European Journal of Applied Physiology

, Volume 104, Issue 5, pp 795–802 | Cite as

Increased nitric oxide synthase activity and Hsp90 association in skeletal muscle following chronic exercise

  • M. Brennan Harris
  • Brett M. Mitchell
  • Sarika G. Sood
  • R. Clinton Webb
  • Richard C. Venema
Original Article


Exercise training results in dynamic changes in skeletal muscle blood flow and metabolism. Nitric oxide (NO) influences blood flow, oxidative stress, and glucose metabolism. Hsp90 interacts directly with nitric oxide synthases (NOS), increasing NOS activity and altering the balance of superoxide versus NO production. In addition, Hsp90 expression increases in various tissues following exercise. Therefore, we tested the hypothesis that exercise training increases Hsp90 expression as well as Hsp90/NOS association and NOS activity in skeletal muscle. Male, Sprague–Dawley rats were assigned to either a sedentary or exercise trained group (n = 10/group). Exercise training consisted of running on a motorized treadmill for 10 weeks at 30 m/min, 5% grade for 1 h. Western blotting revealed that exercise training resulted in a 1.9 ± 0.1-fold increase in Hsp90 expression in the soleus muscle but no increase in neuronal nitric oxide synthase (nNOS), inducible nitric oxide synthase, or endothelial nitric oxide synthase (eNOS). Exercise training also resulted in a 3.4 ± 1.0-fold increase in Hsp90 association with nNOS, a 2.3 ± 0.4-fold increase association with eNOS measured by immunoprecipitation as well as a 1.5 ± 0.3-fold increase in eNOS phosphorylation at Ser-1179. Total NOS activity measured by the rate of conversion of L-[14C]arginine to L-[14C]citrulline was increased by 1.42 ± 0.9 fold in soleus muscle following exercise training compared to controls. In summary, a 10-week treadmill training program in rats results in a significant increase in total NOS activity in the soleus which may be due, in part, to increased NOS interaction with Hsp90 and phosphorylation. This interaction may play a role in altering muscle blood flow and skeletal muscle redox status.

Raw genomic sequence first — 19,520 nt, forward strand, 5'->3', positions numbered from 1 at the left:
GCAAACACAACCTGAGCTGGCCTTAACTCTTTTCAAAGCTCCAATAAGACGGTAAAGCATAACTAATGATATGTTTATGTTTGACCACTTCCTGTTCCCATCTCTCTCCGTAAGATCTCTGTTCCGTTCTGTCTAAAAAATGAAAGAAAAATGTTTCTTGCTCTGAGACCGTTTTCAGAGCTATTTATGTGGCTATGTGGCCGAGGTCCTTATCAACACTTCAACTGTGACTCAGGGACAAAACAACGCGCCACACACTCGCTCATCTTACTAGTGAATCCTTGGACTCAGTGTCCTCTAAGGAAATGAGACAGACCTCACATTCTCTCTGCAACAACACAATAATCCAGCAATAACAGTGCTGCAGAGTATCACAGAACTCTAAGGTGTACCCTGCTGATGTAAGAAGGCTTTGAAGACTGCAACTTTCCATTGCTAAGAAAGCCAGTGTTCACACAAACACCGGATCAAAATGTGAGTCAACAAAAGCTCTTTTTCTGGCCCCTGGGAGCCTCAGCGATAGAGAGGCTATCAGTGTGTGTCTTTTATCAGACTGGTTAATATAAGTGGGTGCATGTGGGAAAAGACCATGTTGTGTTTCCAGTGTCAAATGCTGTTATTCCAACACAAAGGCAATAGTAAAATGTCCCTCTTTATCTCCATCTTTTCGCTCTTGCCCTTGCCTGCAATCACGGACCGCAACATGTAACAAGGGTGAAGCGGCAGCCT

Nitric oxide synthase Exercise Skeletal muscle Hsp90 



This work was supported by a National Institutes of Health Individual National Research Service Award (to M.B. Harris) and National Heart, Lung, and Blood Institute Grant HL-72768 (to R.C. Venema). R.C. Venema is an Established Investigator of the American Heart Association. We would like to thank Jonathan M. Goolsby and Michele A. Blackstone for their technical assistance.


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Copyright information

© Springer-Verlag 2008

Authors and Affiliations

  • M. Brennan Harris
    • 1
    • 2
    • 5
  • Brett M. Mitchell
    • 4
  • Sarika G. Sood
    • 1
  • R. Clinton Webb
    • 4
  • Richard C. Venema
    • 1
    • 2
    • 3
  1. 1.Vascular Biology CenterMedical College of GeorgiaAugustaUSA
  2. 2.Department of PediatricsMedical College of GeorgiaAugustaUSA
  3. 3.Department of Pharmacology and ToxicologyMedical College of GeorgiaAugustaUSA
  4. 4.Department of PhysiologyMedical College of GeorgiaAugustaUSA
  5. 5.Department of KinesiologyThe College of William & MaryWilliamsburgUSA

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